Wednesday, October 31, 2012

Four Big Energy Issues That The Election Decides

Here are 4 big energy issues that the election will decide that will impact natural gas, renewables, coal, energy efficiency. 

1. The Natural Gas Act or Pickens Plan that would increase the use of natural gas in transportation has been stalled in Congress.  Governor Romney opposes it, and the President supports it.  It's dead if the Governor wins and has renewed life if the President is re-elected.

2. The EPA air toxic rule for power plants that is scheduled to take effect January 2015. Governor Romney promises its repeal, and President Obama obviously supports it.  If it is repealed, more coal will be consumed, but about 1 trillion cubic feet less gas per year will be used to make electricity. Natural gas plants meet the requirement, but old coal plants without modern pollution controls do not. This issue alone could well impact the price of natural gas.

3. The Wind Production Tax Credit that expires this year.  Governor Romney has promised to not extend it, but the President supports an extension. Without the production tax credit extension, 2013 new wind capacity falls to about 2,000 megawatts or less.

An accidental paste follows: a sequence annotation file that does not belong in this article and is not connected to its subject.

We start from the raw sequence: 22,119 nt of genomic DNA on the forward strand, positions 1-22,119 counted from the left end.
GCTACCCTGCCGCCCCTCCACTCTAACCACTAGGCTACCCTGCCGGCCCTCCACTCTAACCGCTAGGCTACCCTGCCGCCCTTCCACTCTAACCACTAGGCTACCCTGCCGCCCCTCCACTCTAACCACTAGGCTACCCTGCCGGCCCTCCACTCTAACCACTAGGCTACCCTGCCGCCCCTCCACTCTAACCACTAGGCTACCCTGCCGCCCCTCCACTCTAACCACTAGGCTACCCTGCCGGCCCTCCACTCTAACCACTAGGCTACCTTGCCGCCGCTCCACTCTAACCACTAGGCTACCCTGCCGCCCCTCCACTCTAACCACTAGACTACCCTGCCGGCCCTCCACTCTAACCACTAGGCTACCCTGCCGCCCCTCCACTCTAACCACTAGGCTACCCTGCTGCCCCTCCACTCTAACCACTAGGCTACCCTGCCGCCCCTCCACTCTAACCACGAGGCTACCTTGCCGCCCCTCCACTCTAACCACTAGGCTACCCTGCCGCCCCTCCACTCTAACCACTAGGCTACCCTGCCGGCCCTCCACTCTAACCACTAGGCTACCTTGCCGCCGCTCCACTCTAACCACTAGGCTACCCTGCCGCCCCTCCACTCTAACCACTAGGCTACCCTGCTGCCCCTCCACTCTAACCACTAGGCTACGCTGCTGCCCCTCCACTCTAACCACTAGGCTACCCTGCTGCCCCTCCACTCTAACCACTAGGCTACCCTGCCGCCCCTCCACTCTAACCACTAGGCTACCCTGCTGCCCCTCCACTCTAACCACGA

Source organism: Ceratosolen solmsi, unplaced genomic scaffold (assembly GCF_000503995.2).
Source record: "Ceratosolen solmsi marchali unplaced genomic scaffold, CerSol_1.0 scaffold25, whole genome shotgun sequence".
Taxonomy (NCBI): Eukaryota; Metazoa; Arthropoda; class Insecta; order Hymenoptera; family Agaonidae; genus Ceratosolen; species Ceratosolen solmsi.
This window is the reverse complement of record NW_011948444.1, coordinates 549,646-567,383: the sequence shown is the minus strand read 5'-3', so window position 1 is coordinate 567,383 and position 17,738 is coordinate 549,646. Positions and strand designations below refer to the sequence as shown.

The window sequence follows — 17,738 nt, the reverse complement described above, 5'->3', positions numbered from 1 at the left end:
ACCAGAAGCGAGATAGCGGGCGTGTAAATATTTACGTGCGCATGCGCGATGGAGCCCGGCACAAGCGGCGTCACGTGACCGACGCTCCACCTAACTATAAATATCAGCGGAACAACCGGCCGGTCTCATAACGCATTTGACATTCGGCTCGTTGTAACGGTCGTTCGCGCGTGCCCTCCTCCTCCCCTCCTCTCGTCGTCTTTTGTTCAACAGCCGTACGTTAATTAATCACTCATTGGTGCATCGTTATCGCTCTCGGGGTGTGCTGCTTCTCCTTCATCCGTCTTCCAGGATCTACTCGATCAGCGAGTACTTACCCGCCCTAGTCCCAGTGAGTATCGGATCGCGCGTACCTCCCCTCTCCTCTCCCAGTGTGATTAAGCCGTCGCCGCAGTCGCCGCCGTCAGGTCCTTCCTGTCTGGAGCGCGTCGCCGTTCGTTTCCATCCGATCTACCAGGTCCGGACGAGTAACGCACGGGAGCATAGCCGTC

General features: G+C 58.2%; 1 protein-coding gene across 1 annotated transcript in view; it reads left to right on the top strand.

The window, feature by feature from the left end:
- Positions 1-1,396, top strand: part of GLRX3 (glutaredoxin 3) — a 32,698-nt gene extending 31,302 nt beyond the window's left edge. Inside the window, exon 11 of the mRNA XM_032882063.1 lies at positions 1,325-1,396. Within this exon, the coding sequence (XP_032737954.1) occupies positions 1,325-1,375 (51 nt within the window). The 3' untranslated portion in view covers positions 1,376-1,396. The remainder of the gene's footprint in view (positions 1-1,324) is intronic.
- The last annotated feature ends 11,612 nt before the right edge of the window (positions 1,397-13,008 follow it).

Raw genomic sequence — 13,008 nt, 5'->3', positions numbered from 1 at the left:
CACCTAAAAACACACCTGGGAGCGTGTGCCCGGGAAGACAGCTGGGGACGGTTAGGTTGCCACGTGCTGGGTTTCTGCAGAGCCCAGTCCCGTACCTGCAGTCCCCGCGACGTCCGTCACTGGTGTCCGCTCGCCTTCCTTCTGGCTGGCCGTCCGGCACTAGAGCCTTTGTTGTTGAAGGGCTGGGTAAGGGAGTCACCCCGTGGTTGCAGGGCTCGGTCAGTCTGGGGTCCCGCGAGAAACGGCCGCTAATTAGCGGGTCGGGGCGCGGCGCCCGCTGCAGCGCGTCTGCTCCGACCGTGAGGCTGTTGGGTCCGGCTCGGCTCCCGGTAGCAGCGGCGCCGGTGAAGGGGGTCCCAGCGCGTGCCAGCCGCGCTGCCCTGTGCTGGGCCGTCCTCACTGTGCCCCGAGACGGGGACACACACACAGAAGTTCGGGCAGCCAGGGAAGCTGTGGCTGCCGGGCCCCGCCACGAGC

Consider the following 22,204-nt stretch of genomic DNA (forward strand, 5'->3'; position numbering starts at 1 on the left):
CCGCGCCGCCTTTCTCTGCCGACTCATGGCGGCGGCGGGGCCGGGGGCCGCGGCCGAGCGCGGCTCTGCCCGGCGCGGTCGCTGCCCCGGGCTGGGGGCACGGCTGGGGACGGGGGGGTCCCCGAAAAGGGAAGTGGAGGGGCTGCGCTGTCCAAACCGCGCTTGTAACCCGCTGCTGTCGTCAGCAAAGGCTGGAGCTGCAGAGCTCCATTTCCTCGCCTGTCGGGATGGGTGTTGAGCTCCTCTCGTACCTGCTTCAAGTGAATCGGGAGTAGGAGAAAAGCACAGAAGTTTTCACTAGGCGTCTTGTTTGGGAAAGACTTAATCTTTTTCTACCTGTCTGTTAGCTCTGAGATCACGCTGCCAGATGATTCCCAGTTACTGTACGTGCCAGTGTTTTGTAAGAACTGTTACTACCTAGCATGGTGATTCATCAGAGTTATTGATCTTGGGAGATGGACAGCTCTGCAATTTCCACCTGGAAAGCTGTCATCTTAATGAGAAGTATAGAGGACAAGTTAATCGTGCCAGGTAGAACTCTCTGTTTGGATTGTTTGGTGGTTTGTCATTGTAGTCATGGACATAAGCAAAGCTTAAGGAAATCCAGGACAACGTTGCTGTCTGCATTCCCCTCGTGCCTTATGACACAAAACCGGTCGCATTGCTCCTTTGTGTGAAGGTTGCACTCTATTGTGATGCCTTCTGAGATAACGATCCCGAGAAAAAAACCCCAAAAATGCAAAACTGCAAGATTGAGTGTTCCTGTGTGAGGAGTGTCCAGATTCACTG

4. The Auto fuel efficiency standard that has been raised twice by President Obama.  Governor Romney has promised to repeal the latest and highest 2025 standard.  The difference represents a substantial change in US oil consumption over the next decade.

These four issues alone will impact substantially energy production, energy consumption, market shares of fuels, and the price of fuels.  Elections have consequences.

1 comment:

  1. Concerned ScientistOctober 31, 2012 at 12:28 PM

    Excellent summary. To me the choice is obvious but Romney has done a very good job lately of pivoting back to the center. He sounded completely reasonable in the debates. Who knows what his positions on any of these are today.

    Is he really a moderate - the same guy who reasonably governed Massachusetts - or is he a wild-eyed conservative bent on taking us back to the 1920s?